Neoprene is a type of synthetic rubber created by polymerization of chloroprene. Because of its polychloroprene factor, neoprene can resist extreme temperatures. Neoprene shows good chemical stability, high tensile strength, resilience to oil, flame resistance, and has the ability to maintain elasticity over a wide temperature range.
This material was invented in the 1930s, and since then, neoprene has been incorporated into a variety of products & applications that we use in daily life, such as laptop sleeves, orthopedic braces (wrist, knee, etc.), electrical insulation, liquid and sheet applied elastomeric membranes or flashings, and automotive fan belts. Due to a high demand in gasket-making for applications, outside of Russia and China, about 300,000 tons of neoprene is produced annually.
Neoprene is formed by free-radical polymerization of 2-chlorobutadiene. Chloroprene is a colorless, toxic, and flammable liquid. In today’s production chloroprene is obtained by chlorinating butadiene or isoprene. Turning chloroprene into rubber involves a process called emulsion polymerization. It is emulsified in water and then polymerized by free-radical initiators.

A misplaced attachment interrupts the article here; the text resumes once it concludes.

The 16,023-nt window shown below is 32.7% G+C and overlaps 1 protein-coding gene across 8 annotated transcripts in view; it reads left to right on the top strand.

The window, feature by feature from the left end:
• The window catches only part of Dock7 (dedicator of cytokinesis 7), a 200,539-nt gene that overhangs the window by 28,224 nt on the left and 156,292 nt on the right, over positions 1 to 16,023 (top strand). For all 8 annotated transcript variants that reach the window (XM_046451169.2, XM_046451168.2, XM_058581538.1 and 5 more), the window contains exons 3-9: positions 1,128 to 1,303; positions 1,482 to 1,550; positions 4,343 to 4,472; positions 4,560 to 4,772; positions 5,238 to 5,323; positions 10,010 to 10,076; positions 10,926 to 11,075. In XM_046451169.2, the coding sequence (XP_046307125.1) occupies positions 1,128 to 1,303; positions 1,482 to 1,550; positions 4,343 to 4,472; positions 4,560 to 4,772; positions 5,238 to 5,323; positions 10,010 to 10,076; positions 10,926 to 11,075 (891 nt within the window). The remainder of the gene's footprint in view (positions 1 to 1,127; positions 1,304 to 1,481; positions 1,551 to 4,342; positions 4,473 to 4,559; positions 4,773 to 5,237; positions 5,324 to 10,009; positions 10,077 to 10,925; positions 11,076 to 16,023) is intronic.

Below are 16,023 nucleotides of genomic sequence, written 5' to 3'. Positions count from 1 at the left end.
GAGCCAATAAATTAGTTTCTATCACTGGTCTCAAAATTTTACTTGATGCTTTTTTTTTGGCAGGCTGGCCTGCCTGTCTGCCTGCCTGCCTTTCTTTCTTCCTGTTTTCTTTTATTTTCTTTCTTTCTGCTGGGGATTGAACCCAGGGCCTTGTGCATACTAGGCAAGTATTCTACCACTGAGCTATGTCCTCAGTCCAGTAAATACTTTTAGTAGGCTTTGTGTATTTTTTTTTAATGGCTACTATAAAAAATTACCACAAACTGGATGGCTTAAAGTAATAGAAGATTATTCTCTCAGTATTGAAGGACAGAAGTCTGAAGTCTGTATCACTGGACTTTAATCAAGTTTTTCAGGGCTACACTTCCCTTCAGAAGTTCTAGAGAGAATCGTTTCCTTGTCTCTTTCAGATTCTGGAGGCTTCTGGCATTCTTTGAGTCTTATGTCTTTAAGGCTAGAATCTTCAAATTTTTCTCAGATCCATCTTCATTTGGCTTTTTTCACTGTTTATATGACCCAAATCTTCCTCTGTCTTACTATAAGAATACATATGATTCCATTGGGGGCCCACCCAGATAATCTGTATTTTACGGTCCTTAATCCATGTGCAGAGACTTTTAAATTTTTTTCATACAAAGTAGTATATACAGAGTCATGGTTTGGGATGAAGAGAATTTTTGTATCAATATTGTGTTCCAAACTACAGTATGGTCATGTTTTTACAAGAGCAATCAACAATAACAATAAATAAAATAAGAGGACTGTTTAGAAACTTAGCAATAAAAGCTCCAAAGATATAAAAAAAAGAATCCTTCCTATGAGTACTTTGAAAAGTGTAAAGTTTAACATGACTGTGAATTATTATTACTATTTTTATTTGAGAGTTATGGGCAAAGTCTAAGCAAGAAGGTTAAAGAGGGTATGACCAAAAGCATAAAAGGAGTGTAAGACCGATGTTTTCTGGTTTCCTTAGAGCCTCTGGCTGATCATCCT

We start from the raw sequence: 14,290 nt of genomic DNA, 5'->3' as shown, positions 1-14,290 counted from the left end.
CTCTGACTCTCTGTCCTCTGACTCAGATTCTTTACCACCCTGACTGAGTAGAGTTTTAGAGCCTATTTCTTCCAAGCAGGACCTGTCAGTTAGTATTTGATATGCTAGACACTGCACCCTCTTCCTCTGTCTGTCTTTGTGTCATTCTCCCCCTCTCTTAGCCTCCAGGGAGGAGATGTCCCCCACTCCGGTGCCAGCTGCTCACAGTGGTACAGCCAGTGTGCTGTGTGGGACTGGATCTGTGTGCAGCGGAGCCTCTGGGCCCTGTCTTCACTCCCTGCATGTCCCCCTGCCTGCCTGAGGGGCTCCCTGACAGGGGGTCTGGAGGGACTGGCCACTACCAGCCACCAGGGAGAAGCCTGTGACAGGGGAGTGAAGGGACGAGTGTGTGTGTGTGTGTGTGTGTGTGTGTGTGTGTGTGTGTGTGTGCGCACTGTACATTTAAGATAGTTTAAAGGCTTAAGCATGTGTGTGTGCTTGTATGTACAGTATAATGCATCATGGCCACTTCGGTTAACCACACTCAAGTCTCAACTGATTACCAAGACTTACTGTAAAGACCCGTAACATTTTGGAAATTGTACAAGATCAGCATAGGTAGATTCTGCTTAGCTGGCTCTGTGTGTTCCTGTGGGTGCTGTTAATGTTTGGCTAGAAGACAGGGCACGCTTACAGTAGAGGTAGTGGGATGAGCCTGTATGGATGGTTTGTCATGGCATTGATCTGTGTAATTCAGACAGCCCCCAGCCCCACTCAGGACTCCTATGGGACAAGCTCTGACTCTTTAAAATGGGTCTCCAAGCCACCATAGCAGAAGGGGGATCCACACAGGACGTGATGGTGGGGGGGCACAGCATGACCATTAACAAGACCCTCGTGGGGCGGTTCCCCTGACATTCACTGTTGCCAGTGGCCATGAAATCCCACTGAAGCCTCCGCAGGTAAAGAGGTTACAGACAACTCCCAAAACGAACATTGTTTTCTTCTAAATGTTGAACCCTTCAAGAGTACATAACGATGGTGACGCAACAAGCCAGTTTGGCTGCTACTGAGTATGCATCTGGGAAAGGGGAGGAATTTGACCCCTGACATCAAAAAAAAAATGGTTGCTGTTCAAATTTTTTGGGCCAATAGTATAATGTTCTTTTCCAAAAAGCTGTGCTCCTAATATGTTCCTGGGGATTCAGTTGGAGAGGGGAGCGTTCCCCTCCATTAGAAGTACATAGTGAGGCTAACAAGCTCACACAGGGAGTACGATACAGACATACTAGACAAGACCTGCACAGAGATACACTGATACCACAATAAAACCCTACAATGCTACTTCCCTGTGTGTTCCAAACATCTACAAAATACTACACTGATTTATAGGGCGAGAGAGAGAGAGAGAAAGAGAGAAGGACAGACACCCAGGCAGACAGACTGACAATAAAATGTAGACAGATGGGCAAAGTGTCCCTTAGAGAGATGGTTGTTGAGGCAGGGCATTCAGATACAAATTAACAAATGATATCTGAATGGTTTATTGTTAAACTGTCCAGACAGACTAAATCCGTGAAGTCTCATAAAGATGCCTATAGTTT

The material has several other interesting and useful qualities such as:
● Resist degradation from sunlight, ozone, and weather
● Good resistance to oils and chemicals
● Functions in a wide range of temperatures
● Excellent physical strength
● Good flame resistant
● Good flex resistance and elasticity
Neoprene’s inert quality makes it well suited for demanding applications such as gaskets, hoses, and corrosion-resistant coatings. It can be used as a base for adhesives, noise isolation in power transformer installations, and as padding in external metal cases to protect the contents while allowing a snug fit. It resists burning better than exclusively hydrocarbon based rubbers, resulting in its appearance in weather stripping for fire doors and in combat related attire such as gloves and face masks. Because of its tolerance of extreme conditions, neoprene is used to line landfills.